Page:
“You can’t see gay. You can’t see fear. But you can’t see joy either. And you need love. Life’s full of things you can’t see, so you need love to figure out which ones to trust.”
This is one powerful book and I’m not quite sure where to start with all the thoughts I have so I guess the beginning—as in the title—is as good a place as any. J
Throwing Stones is a most appropriate title for this book. In the bible it says: ‘He that is without sin among you, let him first cast a stone’. And stones are being cast in this book, both literal and figuratively, except that of course none of those throwing—or any other character—is without sin, because who is? But that does immediately raise another question; because what exactly is a ‘sin’? Is Jesse a sinner because he’s gay? Not to his own mind, not according to some people he meets, but his family and others in his Christian community have a hard time not seeing him as such. And then there’s the Pagan community living in the Grove; are they sinners because they do not subscribe to the Christian tradition, or are they just different believers? And there are other, more subtle and more or less unaddressed examples of possibly sinful behaviour in this book. These concepts and the way they are dealt with certainly offer the reader, both young and old(er) with plenty of food for thought.
Of course stones are also what will gain Jesse access to the Grove, what will bring him together with his love interest, as well as the objects that sustain his long-time friendship with Brad through tough times.
And while I’m on the subject of stones; I would say this is a book about building bridges. Jesse, once he’s outed himself as gay feels very marginalised. His interest in the people who live in what the people in his town refer to as the Village, only takes him further away from the family and community he’s grown up with. His otherness could so easily have made him withdraw into himself, but brave Jesse does the opposite, he reaches out to those who are also other. Isn’t it funny how it is often those who are or have been marginalised, bullied, or abused who stand up for the rights of others in a similar situation? And bridges, especially those meant to bring opposing sides together, are more often than not build one stone at a time.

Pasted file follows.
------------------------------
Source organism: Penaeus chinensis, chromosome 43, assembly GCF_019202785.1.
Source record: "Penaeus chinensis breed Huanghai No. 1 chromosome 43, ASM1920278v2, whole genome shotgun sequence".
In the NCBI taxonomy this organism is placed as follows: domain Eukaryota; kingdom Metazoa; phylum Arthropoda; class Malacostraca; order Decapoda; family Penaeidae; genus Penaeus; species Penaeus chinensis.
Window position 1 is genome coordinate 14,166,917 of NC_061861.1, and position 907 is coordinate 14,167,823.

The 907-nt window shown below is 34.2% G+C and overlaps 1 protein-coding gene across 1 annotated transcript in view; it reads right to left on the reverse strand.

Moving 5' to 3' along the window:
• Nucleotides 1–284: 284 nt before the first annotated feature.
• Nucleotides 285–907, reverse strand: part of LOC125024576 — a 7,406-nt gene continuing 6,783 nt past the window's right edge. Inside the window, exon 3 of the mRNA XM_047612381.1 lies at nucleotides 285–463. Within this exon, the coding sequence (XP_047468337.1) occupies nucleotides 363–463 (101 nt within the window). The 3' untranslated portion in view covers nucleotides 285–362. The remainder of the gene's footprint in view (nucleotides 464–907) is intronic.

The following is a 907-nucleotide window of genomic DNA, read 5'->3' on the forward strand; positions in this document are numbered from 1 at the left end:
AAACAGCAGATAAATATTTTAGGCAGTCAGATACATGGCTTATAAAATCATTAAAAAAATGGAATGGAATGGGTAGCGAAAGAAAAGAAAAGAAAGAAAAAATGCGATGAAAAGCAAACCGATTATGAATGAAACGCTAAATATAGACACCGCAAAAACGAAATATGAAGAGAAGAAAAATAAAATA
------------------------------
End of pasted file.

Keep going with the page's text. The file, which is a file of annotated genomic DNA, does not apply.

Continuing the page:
Of course Jesse’s motives for bringing the Grove and the town together aren’t all selfless and altruistic. He definitely has a stake in the outcome of his ‘meddling’. And along the way he grows up and learns a few valuable lessons.
“Whatever people show you up front, they reveal themselves slowly, over time, and you get to see who they really are only if you chisel patiently away around them, protecting yourself with gloves and goggles as necessary, trusting that behind the hard surface you can’t see through is a core of something with special properties. Sometimes you’re disappointed, and you can’t find that precious core, and you don’t know whether you’ve used the wrong tools or looked in the wrong place, or if there wasn’t anything brilliant in there at all. But you have to try. And if you’re patient enough, if you trust enough, you’ll find it.
It is exactly the fact that Jesse wasn’t perfect, or totally selfless that made this such a wonderful read. In fact very little, if anything, in this book is either completely black or white. If this book has a message, and I think it does, it is that people are inclined to turn against that which they don’t understand. Often out of fear rather than mean-spiritedness. If common ground can be found between those on opposite sides, the distance between them may be bridged, as Jesse finds out time and again.
Jesse is a recognisable and wonderfully portrayed teenager. He wants to do what’s best but just hasn’t got the ability to always see the bigger picture and, in typical teenage fashion, gets frustrated when those who can see more curb his enthusiasm or appear to hold him back. I’m so glad the author didn’t shy away from portraying the teenage obsession with relationships and sex. While there is nothing overly graphic in this book and Jesse’s intimate moments with Ronan are not described in detail, they are both steamy and totally endearing. And then there were the few more romantic moments between Ronan and Jesse that took my breath away.
“I think of you then, and a lot of other times, too. (….) And when I do, I burn. It hurts, and it’s the best feeling, all at once. And I’d rather burn like fire than lose the way I feel about you.” – Ronan
The blurb calls this a paranormal novel, and I guess that’s right. Inexplicable things do most certainly happen. However, these are presented as almost unremarkable, just something that is, rather than something to shock the reader. In fact, a lot of what might read as paranormal to other readers felt all too ‘normal’ to me.
Overall this was an inspirational and fascinating story. Jesse wormed his way into my heart as the story progressed and now, hours after finishing the book, I still find myself thinking about him. Throwing Stones combines a gripping story with some valuable life lessons without ever pushing a message down the reader’s throat. I’m mightily impressed.